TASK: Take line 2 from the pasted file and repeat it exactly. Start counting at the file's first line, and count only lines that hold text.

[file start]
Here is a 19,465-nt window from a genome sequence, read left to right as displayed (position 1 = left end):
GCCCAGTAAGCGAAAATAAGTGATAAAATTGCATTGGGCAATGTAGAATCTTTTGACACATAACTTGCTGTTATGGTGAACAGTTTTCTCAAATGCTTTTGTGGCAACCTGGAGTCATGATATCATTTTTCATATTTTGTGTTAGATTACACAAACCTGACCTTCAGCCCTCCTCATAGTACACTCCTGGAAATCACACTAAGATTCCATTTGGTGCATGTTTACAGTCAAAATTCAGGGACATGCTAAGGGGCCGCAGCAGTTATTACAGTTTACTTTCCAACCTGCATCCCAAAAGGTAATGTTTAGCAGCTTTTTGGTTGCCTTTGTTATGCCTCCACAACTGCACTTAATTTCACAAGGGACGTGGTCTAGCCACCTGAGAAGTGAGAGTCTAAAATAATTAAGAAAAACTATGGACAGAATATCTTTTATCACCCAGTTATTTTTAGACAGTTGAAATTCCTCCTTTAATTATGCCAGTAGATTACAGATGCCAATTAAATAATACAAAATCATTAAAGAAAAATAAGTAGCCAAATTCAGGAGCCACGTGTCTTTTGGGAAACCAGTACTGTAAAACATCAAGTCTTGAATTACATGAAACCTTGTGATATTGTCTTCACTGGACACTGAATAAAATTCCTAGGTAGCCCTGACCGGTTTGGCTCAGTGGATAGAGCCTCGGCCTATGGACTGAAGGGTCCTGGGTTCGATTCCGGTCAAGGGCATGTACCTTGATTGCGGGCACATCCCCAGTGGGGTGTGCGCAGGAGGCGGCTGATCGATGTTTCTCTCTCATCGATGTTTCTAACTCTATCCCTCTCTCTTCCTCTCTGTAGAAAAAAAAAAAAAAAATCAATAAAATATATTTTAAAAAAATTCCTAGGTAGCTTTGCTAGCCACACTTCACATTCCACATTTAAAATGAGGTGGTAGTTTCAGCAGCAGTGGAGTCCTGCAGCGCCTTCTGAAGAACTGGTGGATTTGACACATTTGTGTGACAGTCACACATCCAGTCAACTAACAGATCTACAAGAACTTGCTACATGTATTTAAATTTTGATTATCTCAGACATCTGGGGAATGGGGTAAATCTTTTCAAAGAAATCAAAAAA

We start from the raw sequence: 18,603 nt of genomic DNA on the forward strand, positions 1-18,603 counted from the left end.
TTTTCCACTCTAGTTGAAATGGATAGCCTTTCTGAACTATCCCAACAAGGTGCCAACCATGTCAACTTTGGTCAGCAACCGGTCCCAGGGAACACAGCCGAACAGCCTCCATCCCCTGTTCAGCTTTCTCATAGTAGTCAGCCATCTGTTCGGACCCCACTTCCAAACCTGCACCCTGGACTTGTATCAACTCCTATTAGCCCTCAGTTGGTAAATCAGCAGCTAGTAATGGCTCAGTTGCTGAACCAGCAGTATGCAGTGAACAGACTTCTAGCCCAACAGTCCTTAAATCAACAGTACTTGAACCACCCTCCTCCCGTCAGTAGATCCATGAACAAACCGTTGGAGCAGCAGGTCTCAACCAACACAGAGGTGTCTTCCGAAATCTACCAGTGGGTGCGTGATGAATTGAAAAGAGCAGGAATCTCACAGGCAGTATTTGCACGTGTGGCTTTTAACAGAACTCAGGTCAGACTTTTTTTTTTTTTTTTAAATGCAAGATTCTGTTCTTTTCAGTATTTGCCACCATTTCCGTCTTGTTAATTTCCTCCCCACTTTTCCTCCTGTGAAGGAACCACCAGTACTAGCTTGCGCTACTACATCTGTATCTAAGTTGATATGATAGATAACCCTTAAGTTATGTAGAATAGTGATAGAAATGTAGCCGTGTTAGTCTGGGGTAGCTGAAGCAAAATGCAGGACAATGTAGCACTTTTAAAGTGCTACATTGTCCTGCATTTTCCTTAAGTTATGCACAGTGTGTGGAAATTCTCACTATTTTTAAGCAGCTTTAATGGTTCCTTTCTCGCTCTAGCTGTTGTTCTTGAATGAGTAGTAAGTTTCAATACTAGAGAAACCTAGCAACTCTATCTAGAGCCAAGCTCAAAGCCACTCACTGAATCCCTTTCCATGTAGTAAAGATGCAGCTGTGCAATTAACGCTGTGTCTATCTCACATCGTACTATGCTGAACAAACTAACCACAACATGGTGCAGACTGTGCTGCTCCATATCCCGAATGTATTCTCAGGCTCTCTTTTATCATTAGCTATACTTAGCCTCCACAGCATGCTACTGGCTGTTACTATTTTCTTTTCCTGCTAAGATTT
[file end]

GCCCAGTAAGCGAAAATAAGTGATAAAATTGCATTGGGCAATGTAGAATCTTTTGACACATAACTTGCTGTTATGGTGAACAGTTTTCTCAAATGCTTTTGTGGCAACCTGGAGTCATGATATCATTTTTCATATTTTGTGTTAGATTACACAAACCTGACCTTCAGCCCTCCTCATAGTACACTCCTGGAAATCACACTAAGATTCCATTTGGTGCATGTTTACAGTCAAAATTCAGGGACATGCTAAGGGGCCGCAGCAGTTATTACAGTTTACTTTCCAACCTGCATCCCAAAAGGTAATGTTTAGCAGCTTTTTGGTTGCCTTTGTTATGCCTCCACAACTGCACTTAATTTCACAAGGGACGTGGTCTAGCCACCTGAGAAGTGAGAGTCTAAAATAATTAAGAAAAACTATGGACAGAATATCTTTTATCACCCAGTTATTTTTAGACAGTTGAAATTCCTCCTTTAATTATGCCAGTAGATTACAGATGCCAATTAAATAATACAAAATCATTAAAGAAAAATAAGTAGCCAAATTCAGGAGCCACGTGTCTTTTGGGAAACCAGTACTGTAAAACATCAAGTCTTGAATTACATGAAACCTTGTGATATTGTCTTCACTGGACACTGAATAAAATTCCTAGGTAGCCCTGACCGGTTTGGCTCAGTGGATAGAGCCTCGGCCTATGGACTGAAGGGTCCTGGGTTCGATTCCGGTCAAGGGCATGTACCTTGATTGCGGGCACATCCCCAGTGGGGTGTGCGCAGGAGGCGGCTGATCGATGTTTCTCTCTCATCGATGTTTCTAACTCTATCCCTCTCTCTTCCTCTCTGTAGAAAAAAAAAAAAAAAATCAATAAAATATATTTTAAAAAAATTCCTAGGTAGCTTTGCTAGCCACACTTCACATTCCACATTTAAAATGAGGTGGTAGTTTCAGCAGCAGTGGAGTCCTGCAGCGCCTTCTGAAGAACTGGTGGATTTGACACATTTGTGTGACAGTCACACATCCAGTCAACTAACAGATCTACAAGAACTTGCTACATGTATTTAAATTTTGATTATCTCAGACATCTGGGGAATGGGGTAAATCTTTTCAAAGAAATCAAAAAA